The McDonald’s Happy Meal Yvette James bought for her grandson Saturday as a reward for getting a haircut still sits on the stove in their Austin home.
It’s a constant reminder that her 3-year-old grandson, Mekhi James, won’t be coming back home.
Mekhi was shot and killed Saturday, but James simply can’t bring herself to throw the meal away.
“The person who shot my grandson, please put it in your heart and turn yourself in,” James said. “Go to the police and say, ‘I’m the one that shot the little baby, I’ve come to turn myself in.’ Please do it for that little boy.”
She and other relatives of Mekhi spoke in front of the family home Wednesday, where an increased reward was announced for information leading to his killer.
“We are asking if anybody knows anything — and we really do believe you do — about the whereabouts of this killer, speak now, please speak up,” said Rev. Ira Acree of the Greater St. John Baptist Church, who is leading efforts around the reward. “If you break the silence, we can end the violence.”
The reward, now at $13,000, is several thousand dollars more than what what it was three days ago. The family also launched a GoFundMe page to help cover funeral and memorial arrangements.
The boy’s mother, Myesha James, declined to speak with the press.
Mekhi was the youngest shooting victim over the weekend that left 104 injured and 15 dead — 12 of which were minors. On Saturday evening, Mekhi was heading home after getting a haircut with his stepfather when someone opened fire into their car. The stepfather is believed to have been the intended target.
The stepfather rushed Mekhi to West Suburban Medical Center in Oak Park, where he was pronounced dead.
The stepfather, who declined to give his name, pulled his hoodie over his eyes tightly Wednesday afternoon before reciting a poem he wrote dedicated to Mekhi. Halfway through reading, his voice cracked and he shed a few tears.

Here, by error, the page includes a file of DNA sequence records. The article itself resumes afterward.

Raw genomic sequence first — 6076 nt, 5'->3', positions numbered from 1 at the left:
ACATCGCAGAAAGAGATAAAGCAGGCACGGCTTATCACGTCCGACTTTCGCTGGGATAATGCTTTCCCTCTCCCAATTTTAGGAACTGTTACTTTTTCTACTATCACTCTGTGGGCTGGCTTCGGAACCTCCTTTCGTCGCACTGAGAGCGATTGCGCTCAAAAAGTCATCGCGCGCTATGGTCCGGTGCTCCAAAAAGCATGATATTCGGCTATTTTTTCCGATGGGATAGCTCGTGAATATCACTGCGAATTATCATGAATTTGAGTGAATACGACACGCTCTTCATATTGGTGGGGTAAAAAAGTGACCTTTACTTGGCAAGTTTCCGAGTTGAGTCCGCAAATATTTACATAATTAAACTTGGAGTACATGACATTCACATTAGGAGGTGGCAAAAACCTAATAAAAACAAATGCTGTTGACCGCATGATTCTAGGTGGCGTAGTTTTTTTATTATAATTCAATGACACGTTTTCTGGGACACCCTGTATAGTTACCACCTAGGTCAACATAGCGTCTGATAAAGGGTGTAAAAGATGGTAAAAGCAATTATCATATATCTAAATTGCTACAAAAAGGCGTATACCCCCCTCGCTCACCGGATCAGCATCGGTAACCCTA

“He was going to get a haircut there is no reason he shouldn’t have made it home, to come back to say, ‘Mommy, do you like my haircut?’” Mekhi’s aunt Christal Allen said. “It never happened, she is still waiting on that.”
Allen said their family is in desperate need of closure. Mekhi’s four siblings and young cousins are left wondering where he is. Still, the conversation about death is something they are becoming accustomed to since he wasn’t the first to die of gun violence in their family.
Still, Allen said, they are seeking answers that neither she nor her sister can give them at this moment.
“They shooting everywhere we have a safe place to take our children,” Allen said. “The streets talk, I’m praying they talk enough to have evidence to give to all of us — the police, the family, the reporters — to just give us some type of closure.”
Allen said the entire family is struggling to cope with the loss of Mekhi and they have spent many “sleepless nights.”
Destinie Giles, Mekhi’s godmother, had a message for the person who took the young boy’s life.
“Y’all broke a bond that can never be mended back together, you broke a family,” Giles said about the boy’s mother. “We just ordered our kids’ summer clothes and [she’s] asking me what is she supposed to do with my godson’s clothes? Y’all broke her.”
Giles said the shooter robbed Mekhi of what may have been a promising future.
“You took a life away from a 3-year-old. We don’t know if he was going to be our doctor, our lawyer, our judge, our football player, our quarterback, we don’t know because you took it away from us,” Giles said with her voice trembling. “And I hope your family [feels] the same pain we feel.”
Manny Ramos is a corps member in Report for America, a not-for-profit journalism program that aims to bolster Sun-Times coverage of issues affecting Chicago’s South and West sides.